Why Canada is becoming the pantry of the world (think: peas)
We're a long way from grandma's pea soup.
People used to call Canada the world's breadbasket, but we should probably be known as the world's pantry. Canada is the largest exporter of dried peas in the world, producing over three million tons of pulses, from red lentils to chickpeas to navy beans.
Crops harvested from farms — like this one in Landis, Sask. — are sold to customers in India, Bangladesh and China. The peas are used directly in food, but are also processed into protein powders, pea fibres and starches. These ingredients are added to vermicelli and sauces, as well as baking and soup mixes.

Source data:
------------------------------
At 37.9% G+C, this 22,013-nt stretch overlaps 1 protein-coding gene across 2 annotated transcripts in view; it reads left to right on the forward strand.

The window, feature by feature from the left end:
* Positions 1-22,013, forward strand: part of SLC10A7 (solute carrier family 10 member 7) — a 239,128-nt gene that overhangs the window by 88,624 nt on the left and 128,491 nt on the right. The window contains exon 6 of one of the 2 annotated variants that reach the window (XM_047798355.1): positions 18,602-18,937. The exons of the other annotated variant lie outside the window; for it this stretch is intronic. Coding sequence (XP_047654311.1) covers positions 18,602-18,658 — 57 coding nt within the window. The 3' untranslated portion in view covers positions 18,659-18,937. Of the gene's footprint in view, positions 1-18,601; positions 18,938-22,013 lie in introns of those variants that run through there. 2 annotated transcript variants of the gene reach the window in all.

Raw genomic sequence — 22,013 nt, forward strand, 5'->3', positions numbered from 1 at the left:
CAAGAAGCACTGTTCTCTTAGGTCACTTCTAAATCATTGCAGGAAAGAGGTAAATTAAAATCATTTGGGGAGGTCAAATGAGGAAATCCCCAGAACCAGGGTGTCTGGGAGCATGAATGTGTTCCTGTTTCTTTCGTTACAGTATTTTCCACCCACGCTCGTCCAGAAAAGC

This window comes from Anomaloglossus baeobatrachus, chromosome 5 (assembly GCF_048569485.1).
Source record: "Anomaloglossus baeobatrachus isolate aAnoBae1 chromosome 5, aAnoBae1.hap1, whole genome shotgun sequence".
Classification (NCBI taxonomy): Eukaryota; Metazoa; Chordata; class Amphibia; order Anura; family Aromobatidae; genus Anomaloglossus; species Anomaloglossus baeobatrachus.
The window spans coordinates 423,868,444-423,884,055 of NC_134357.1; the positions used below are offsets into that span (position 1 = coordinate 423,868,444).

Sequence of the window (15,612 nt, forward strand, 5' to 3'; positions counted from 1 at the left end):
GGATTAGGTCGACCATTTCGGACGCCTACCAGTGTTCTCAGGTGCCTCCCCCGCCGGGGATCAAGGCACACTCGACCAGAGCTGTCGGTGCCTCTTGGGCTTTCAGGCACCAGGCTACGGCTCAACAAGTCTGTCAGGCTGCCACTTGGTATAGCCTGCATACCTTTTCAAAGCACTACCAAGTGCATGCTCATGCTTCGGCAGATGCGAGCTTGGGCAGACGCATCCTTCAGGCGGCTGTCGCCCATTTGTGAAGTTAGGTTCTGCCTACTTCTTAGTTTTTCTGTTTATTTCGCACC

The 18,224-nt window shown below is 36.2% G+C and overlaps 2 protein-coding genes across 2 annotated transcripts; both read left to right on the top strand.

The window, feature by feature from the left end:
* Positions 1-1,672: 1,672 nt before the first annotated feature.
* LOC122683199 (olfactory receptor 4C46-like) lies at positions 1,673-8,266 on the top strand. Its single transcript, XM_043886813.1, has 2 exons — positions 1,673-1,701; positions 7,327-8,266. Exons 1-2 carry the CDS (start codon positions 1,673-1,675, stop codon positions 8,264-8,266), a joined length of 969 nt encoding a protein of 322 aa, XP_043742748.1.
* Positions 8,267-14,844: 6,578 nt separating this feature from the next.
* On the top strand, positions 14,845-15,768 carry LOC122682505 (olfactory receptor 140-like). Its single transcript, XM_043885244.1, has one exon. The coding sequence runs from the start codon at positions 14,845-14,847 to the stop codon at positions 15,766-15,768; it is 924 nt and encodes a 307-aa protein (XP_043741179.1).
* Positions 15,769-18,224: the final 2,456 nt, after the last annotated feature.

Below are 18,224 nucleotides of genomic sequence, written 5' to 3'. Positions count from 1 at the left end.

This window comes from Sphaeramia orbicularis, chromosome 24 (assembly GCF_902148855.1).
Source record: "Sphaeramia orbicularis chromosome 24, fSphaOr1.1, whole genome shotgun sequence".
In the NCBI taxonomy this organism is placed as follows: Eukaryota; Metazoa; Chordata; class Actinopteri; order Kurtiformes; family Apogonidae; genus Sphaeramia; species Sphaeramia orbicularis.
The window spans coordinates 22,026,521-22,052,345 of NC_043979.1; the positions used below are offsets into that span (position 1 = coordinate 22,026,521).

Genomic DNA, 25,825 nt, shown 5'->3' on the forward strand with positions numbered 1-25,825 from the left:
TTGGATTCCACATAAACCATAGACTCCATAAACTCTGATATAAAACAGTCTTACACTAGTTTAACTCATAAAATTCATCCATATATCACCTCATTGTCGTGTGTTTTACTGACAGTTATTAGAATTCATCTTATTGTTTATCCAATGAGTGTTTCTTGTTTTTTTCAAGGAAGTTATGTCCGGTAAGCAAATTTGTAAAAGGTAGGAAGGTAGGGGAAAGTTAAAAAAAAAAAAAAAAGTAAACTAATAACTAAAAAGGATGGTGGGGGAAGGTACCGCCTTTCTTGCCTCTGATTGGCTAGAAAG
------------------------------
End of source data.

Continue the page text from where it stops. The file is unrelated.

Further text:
Twenty-five years ago, farmer Reg Roth left the world of wheat in favour of pulses, and he's never looked back since.
"I wanted to produce something that was maybe more profitable and it's good for the land. ... It gives you pride to have a nice crop. I like taking them off and seeing a nice yield."
Join chef Ricardo Larrivée as he learns about the power of the pulse.